Valerie Harper hasn’t commented yet on the death of her pal Mary Tyler Moore. I suspect she’s grieving. They were very, very close for 47 years. Harper was so upset that she even cancelled a Facebook announcement scheduled for Wednesday night about a short film she made that’s going to film festivals.
A few years ago, Harper wrote a terrific memoir called “I, Rhoda,” which is on amazon and elsewhere and worth a read. Here’s what she wrote about the day she met Mary at her audition for “The Mary Tyler Moore Show”:
Mary had just come from a ballet lesson (like me, she first trained as a dancer). She wore a pale rose Helanca turtleneck over white trousers. After I gushed about how wonderful she was on The Dick Van Dyke Show, I took a step back and looked her over. She was as thin as a reed. “Look at you in white pants without a long jacket to cover your behind,” I said. (Hell would have to freeze over before I would go out with my top tucked in and my butt in white.) The guys in the room burst out laughing. I had already become Rhoda the Self-Deprecating.
On Mary at work: She was always on time and always knew her lines. She was a remarkable leader but never acted like “the star.” As Mary Richards, Mary was always “straighting” for the rest of us, who played more flamboyant characters. She would suggest to the writers, “Why don’t you give that joke to Val? It’s more of a Rhoda line.”
On breaks between scenes, Mary often did needlepoint. A real expert, she turned out beautiful pieces for her home: pillows and chair seats. When she sewed, she wore tiny reading glasses that made her look like a glamorous young granny. The first year of the show, she needle pointed each of the cast members a lovely rectangular pillow with our initials and the signature Mary Richards beret dangling off one of the letters. She must have used up all of her weekends sewing these surprise gifts. Another treasured gift from Mary was a long gold latchkey with the inscription 119 Wetherly, our fictitious address on the show. Ever the generous girl.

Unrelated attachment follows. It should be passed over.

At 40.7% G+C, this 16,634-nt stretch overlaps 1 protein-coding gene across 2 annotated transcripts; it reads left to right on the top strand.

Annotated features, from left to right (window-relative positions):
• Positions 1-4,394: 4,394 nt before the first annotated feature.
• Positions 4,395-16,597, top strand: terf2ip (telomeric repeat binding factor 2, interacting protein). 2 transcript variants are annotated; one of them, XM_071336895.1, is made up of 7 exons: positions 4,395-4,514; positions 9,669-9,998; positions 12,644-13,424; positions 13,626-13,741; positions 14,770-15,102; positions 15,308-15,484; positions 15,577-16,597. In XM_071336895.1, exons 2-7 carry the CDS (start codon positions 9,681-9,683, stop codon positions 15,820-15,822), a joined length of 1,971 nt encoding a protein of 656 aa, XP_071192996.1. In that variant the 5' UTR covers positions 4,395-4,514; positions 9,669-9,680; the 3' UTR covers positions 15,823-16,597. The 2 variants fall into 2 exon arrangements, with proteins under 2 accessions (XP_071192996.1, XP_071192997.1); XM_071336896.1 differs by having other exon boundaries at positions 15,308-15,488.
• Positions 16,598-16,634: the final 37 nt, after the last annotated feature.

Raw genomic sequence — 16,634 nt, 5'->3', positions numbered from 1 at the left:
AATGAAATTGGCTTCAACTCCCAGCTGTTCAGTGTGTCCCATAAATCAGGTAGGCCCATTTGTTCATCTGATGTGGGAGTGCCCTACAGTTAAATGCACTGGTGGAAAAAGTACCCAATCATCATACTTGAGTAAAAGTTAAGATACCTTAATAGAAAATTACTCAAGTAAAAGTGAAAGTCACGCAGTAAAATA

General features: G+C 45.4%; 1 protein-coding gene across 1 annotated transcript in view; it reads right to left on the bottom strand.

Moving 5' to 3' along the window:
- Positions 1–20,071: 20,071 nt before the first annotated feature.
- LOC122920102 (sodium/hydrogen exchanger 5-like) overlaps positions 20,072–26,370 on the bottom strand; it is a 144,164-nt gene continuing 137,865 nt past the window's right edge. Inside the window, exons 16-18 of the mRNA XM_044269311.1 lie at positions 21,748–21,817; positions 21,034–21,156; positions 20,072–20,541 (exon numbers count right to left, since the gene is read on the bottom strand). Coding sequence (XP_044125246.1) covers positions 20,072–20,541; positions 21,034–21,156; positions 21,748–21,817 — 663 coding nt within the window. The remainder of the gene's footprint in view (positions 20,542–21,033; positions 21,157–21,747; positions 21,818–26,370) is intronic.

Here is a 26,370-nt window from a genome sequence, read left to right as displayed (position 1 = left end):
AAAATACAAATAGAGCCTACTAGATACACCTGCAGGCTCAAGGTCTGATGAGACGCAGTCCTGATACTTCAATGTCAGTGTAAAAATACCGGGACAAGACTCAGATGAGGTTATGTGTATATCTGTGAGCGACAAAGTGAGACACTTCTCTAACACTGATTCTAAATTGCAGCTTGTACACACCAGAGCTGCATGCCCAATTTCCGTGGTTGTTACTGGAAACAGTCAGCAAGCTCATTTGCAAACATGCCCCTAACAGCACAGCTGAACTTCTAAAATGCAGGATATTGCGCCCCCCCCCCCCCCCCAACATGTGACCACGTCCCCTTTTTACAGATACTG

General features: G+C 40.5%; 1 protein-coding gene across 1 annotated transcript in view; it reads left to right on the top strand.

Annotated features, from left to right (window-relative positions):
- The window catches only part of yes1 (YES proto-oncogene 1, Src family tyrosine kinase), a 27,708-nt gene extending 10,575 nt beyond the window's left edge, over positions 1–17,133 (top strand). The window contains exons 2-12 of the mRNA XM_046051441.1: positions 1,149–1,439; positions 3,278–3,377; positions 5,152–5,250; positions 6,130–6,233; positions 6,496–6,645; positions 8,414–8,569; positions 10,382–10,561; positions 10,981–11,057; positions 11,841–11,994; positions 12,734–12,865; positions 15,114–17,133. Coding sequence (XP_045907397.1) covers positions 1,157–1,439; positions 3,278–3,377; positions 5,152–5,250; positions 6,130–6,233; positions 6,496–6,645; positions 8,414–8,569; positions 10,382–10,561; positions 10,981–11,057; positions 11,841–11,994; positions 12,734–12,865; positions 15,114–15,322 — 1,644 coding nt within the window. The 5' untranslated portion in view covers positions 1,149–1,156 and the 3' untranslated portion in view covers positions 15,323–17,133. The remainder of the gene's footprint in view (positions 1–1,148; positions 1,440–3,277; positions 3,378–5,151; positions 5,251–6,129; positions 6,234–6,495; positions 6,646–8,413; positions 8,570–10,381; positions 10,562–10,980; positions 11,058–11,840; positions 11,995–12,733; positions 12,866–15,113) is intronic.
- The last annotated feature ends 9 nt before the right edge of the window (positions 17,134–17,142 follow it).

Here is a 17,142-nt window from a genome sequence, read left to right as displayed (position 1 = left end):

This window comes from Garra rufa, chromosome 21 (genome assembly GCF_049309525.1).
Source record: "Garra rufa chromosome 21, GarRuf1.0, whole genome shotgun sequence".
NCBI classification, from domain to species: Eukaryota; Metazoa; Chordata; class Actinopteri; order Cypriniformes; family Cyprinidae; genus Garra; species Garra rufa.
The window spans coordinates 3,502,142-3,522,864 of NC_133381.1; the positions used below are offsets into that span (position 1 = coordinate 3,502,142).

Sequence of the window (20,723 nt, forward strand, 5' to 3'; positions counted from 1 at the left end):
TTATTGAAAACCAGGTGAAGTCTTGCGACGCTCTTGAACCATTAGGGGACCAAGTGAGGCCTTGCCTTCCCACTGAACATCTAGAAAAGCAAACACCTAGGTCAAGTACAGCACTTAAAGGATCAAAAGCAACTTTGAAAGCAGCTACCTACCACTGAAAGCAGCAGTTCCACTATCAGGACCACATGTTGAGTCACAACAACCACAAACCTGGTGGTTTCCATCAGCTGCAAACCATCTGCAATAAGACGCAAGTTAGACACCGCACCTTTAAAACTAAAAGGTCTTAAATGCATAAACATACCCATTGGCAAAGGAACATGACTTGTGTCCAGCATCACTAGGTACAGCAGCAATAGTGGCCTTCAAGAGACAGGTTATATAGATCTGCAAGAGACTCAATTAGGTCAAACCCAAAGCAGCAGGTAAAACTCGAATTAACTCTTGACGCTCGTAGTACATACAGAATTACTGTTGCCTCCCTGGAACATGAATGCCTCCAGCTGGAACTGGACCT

While Mary imbued her on-screen alter ego with much of her own personality, Mary Richards was truly a created character. The real-life Mary was droller, wittier, and much more sophisticated. Mary Tyler Moore’s humor was dry. Mary Richards’s was sweet and slightly square. Although Mary smoked, she refused ever to smoke on the show. She was adamant that she not pass along her bad habit to anyone in the audience. “I’m hooked,” she’d say. “I don’t want to help hook anyone else.” She was ahead of her time with a keen awareness and sense of responsibility.